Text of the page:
ASP.NET GZIP Output

This C# article shows how to send GZIP-compressed files in ASP.NET.

GZIP output. ASP.NET can send a GZIP-compressed file to the output.

This is the easiest way to send compressed files over HTTP using ASP.NET. We can use 7-Zip for the best compression of the GZIP data.

 

 

Example. Sending compressed HTML or other files over the network is far faster, but there are configuration hassles on many servers. For this reason, it is sometimes best to pre-compress the file and send it through an ASP.NET response.

 

Sending GZIP in ASP.NET: C#

using System;
using System.Configuration;
using System.Data;
using System.Linq;
using System.Web;
using System.Web.Security;
using System.Web.UI;
using System.Web.UI.HtmlControls;
using System.Web.UI.WebControls;
using System.Web.UI.WebControls.WebParts;
using System.Xml.Linq;

public partial class _Default : System.Web.UI.Page
{
    protected void Page_Load(object sender, EventArgs e)
    {
	string f = Request.PhysicalApplicationPath + "Anthem.gz"; // A
	Response.WriteFile(f); // B
	Response.AddHeader("Content-Encoding", "gzip"); // C
    }
}

Adding an HTML document. Go to Website -> Add New Item and select the HTML page you want to compress. We use a static HTML page. I use the story Anthem by Ayn Rand, available in HTML form at Project Gutenberg. The file is 123 KB.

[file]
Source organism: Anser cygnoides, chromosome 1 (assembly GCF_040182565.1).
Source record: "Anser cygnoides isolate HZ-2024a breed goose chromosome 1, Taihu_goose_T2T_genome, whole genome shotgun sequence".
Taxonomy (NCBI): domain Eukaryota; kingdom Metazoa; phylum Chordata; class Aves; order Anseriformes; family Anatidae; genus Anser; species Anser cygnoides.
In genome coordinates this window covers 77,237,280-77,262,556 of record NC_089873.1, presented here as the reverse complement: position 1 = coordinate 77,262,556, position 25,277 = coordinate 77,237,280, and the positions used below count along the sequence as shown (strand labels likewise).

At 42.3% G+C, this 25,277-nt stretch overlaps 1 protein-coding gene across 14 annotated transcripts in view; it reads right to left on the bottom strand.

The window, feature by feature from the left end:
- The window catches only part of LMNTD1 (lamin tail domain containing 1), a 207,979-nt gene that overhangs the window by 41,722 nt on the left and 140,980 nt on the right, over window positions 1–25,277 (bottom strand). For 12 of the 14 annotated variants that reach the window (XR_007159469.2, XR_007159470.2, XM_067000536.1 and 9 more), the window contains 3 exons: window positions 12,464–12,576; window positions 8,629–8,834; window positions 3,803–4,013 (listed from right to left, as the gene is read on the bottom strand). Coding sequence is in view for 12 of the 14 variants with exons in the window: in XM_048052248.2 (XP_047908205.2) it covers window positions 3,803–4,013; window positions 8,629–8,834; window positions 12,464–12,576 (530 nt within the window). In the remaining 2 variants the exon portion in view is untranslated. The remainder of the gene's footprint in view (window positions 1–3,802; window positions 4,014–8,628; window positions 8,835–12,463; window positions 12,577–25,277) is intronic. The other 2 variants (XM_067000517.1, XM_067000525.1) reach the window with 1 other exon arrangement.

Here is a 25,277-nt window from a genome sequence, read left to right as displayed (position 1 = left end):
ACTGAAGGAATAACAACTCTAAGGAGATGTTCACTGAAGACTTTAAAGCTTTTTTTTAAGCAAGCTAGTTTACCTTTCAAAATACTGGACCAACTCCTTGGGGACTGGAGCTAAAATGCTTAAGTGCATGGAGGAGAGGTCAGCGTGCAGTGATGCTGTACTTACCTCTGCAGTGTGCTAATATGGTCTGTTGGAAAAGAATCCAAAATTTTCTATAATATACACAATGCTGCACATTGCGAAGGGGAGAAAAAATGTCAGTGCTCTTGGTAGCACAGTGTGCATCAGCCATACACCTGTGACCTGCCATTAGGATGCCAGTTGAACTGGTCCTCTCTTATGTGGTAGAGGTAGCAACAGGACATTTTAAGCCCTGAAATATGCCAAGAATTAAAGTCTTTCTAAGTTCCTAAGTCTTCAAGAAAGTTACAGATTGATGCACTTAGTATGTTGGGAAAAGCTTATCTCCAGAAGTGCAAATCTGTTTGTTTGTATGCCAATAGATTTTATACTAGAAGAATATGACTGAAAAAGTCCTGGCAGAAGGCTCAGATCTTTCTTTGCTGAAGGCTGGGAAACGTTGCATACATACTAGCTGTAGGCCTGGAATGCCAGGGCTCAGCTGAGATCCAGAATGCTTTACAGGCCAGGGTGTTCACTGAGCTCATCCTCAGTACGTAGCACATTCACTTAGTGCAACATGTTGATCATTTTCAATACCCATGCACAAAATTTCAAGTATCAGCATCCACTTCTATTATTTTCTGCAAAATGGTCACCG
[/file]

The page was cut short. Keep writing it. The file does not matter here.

Compressing with 7-Zip. Next, use 7-Zip or your favorite compression utility to create the "Anthem.gz" file, for example. You can simply add the GZ suffix to the compressed file.

7-Zip Command-Line Examples

Changing ASPX code. This is where we read in the GZIP-compressed file in ASP.NET and then write it to the response. In your code-behind file set up the code to look similar to this.

Description of step A. The code gets the correct physical path to the file on the server using PhysicalApplicationPath. This method is much faster and easier to use than other methods.

Step B. It writes the binary file to the Response. This call here simply dumps the entire "Anthem.gz" file to the response. In step C, the code sets the Content-Encoding header.

Response.WriteFile

Note: This is really, really important and if you don't set this, nothing will work.

 

Page. When you access the Default.aspx page, now, you should see the original HTML in your browser. However, the page size is much smaller. Check this by right-clicking in Firefox and selecting Page Info.

 

And: What Firefox shows is that Default.aspx is 41049 bytes. However, the original Anthem file is 126593 bytes.

 

Discussion. First, this is the sort of article you won't find in many books on ASP.NET. It is more focused on browsers and file types, not Web Forms. You can write file data of any type to the Response, and the browser will render it as instructed.

 

This is ideal for static web sites, which comprise much of the web. This strategy results in performance that I feel is optimal using current technologies. It combines the 7-Zip Deflate algorithm and some ASP.NET C# code.

7-Zip DEFLATE

Tip: You can add output caching, but it won't help and might reduce performance.

Output Cache

Also, please see my research on the Windows file system cache for information about how the GZIP file will be stored in memory between requests. No caching on your part is necessary.

Windows File Cache: Performance

 

Summary. We sent GZIP content in ASP.NET. Many alternative GZIP approaches are available. This method accomplishes compression with nearly no overhead. It also has a higher compression ratio than most GZIP algorithms.